Jacob Mutisi

His Excellency the President of the Republic of Zimbabwe has been releasing prisoners following the COVID-19 outbreak to ease the spread of the pandemic.

In Zimbabwe, there is now a  sense of renewed urgency among the judiciary administrators for justice reform in the wake of the coronavirus pandemic.

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The Zimbabwe justice system should start planning for the future, and it cannot be business as usual following the COVID-19 outbreak. 

Given the nature and importance of the judiciary as the second pillar of the State authority after the executive, it is important that our justice system immediately start making changes brought by COVID-19 and the changes driven by the introduction of the new technologies, taking place.

For those that have been arrested and await for justice it has been a lifetime, but only a month has passed since the nation’s courtrooms, in response to the COVID-19 pandemic, closed their doors to most cases. Zimbabwe’s justice system is running on a skeleton staff and  only attending to urgent bail hearings and guilty pleas proceeding.

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History tells us that our justice system was designed to function with in-person appearance and physical documents which are now not ideally suited for these times of pandemic.

With the current lockdown set to expire during the first week May and there has been no direction from the courts about what will happen once the justice system open, this places the justice system into a major crisis.

With the continuous increase of COVID-19 infections, physical distancing measures are likely to continue for the foreseeable future, and there is no doubt that it will be a long time before things return to normal.

Those in the justice system do not want to return to the nations archaic and outdated court business model that was the norm before the outbreak of coronavirus.

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Zimbabwe justice system should start the planning for the future now. We have a justice system that is already over-stretched to the breaking point and marked by unacceptable delays before the pandemic. It is this overburdened system that will somehow need to accommodate the rescheduling of thousands of court dates that were cancelled because of COVID-19.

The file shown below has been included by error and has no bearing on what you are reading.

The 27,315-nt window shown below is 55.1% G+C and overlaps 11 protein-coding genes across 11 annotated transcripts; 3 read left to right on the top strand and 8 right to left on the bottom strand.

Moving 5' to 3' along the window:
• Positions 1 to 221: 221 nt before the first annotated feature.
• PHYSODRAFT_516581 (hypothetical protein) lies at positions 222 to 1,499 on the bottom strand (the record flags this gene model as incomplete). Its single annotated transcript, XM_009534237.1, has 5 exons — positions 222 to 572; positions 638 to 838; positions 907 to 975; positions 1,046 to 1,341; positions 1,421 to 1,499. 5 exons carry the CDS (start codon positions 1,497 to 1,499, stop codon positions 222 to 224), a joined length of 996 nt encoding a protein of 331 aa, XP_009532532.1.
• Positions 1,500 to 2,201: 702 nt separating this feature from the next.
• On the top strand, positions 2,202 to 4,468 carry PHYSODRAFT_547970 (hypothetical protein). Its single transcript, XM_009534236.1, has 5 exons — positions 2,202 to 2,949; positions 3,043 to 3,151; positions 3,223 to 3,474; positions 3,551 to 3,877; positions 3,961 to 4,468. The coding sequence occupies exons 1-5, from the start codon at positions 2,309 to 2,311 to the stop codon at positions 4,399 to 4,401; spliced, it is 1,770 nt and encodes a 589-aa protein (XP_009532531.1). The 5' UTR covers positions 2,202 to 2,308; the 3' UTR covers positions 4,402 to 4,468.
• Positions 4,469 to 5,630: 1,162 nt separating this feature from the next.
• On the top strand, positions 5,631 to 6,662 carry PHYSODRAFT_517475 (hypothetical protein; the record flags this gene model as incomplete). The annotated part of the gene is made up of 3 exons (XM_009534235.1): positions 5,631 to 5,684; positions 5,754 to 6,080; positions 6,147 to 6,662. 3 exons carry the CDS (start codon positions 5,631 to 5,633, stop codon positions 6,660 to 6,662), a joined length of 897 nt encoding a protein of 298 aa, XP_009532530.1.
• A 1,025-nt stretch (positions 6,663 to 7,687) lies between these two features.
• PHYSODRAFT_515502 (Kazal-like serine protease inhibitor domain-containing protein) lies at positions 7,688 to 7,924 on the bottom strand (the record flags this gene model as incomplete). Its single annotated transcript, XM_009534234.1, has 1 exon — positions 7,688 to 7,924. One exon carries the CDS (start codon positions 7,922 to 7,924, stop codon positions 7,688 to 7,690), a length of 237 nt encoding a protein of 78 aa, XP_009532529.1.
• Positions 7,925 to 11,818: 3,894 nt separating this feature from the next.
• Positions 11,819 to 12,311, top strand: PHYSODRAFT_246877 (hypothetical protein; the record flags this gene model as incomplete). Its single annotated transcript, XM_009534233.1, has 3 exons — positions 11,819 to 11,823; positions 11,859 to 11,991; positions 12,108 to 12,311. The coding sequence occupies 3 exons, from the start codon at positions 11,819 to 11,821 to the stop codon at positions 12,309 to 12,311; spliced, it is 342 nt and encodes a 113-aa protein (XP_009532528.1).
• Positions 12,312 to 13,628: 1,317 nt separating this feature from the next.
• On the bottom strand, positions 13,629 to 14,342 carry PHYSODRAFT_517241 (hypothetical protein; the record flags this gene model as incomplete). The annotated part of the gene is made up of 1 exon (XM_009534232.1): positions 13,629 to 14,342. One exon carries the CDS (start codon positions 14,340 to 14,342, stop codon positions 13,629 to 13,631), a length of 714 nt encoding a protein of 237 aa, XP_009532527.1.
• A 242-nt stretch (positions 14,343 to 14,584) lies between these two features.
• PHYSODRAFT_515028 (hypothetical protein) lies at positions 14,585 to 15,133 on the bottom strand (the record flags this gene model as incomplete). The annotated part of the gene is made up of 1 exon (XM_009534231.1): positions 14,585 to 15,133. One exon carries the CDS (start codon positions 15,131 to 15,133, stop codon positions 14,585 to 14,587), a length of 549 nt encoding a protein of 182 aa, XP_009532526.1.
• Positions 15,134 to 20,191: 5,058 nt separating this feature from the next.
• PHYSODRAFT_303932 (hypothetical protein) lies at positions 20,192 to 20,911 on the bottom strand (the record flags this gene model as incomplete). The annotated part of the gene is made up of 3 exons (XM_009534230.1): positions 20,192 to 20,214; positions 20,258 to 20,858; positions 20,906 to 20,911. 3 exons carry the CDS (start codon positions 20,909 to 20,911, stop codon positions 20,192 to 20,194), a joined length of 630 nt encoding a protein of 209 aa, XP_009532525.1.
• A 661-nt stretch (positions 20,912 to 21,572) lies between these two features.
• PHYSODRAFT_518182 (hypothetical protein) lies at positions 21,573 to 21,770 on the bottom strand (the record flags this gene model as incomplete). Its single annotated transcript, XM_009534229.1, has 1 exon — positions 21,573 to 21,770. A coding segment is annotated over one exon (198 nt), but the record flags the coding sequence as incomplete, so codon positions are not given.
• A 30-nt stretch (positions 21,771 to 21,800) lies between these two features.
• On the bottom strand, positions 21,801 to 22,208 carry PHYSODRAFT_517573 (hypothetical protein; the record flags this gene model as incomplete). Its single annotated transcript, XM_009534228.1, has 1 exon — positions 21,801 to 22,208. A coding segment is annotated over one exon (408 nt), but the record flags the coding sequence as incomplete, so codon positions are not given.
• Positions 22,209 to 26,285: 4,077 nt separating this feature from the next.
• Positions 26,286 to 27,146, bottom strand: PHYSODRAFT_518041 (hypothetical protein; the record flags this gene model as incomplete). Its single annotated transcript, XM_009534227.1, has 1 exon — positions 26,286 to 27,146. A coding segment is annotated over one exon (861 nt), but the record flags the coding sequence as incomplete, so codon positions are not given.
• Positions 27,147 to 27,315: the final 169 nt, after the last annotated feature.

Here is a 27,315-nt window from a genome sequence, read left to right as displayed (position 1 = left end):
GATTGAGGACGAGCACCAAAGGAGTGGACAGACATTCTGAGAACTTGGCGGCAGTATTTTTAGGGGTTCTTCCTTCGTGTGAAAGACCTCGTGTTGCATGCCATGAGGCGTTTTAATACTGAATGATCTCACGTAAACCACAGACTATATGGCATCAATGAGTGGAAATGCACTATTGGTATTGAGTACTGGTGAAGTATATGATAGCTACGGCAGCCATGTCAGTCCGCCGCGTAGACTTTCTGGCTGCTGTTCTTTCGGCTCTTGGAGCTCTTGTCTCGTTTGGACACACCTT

We do not need to create a wheel, the immediate introduction of remote appearances will save the judicial system time, money and free up courtrooms to deal with more serious cases.

Countries like China have set up video court whose role is to accept the electronic filling, try cases via live-streaming and allow make payments using electronic payments, mobile money payments, and online payments.

COVID-19 has taught us that all of these physical attendances were mostly unnecessary. There is no question that in-person appearances will continue to be necessary for trials and complex matters, but the simple stuff can and should be done remotely.

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Our courts should eliminate paper and become paperless, almost one million sets of documents were filed in Harare’s courts last year, with 100 per cent of them on bond paper in this age of Information and Communication Technologies (ICT).

The rapid development of ICT opens up new opportunities to significantly improve the administration of justice. The availability of web services, the use of electronic filing, the electronic exchange of legal documents, the possibility of on-line legislation and case law are only some examples that will spurge judicial administration in Zimbabwe and beyond. ICT can be used to enhance efficiency, access, timeliness, transparency and accountability, thus helping judiciaries to provide adequate services. 

The current traditional way of Zimbabwe justice administration is inefficient, wasteful, and archaic way of doing business and pandemic has present an opportunity to review and relook at the way we administrate our justice. The justice system cannot return to the outdated status quo. Using ICT the judicial administrators should be planning to turn our justice system into digital paperless systems.

Going to jails is now a death sentence, all it requires is one person to contract COVID-19 and it will spread like wild fire in our detention centre around the country. Zimbabwe’s jails and prisons are filthy, overcrowded, and populated by some of our communities most vulnerable people.

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In short, our jails and prisons are overflowing with people who should not be incarcerated, but our ruling party adopted the Rhodesian justice system, which they are gradually changing. During these times of COVID-19, our justice system should not waste resources on jail for non-violent offenders.

Historical evidence has proved that there is little utility in incarcerating, usually without any treatment, people who have addiction or mental health problems. It is cruel and wasteful and government have been paying millions of dollars a year to fund an ill-conceived lust for over-incarceration in Zimbabwe’s justice system. 

There is no better time for the justice administration process to digitally transform than NOW.

If you need any further details please do not hesitate to contact me on +263772278161.

Regards

Engineer Jacob Kudzayi Mutisi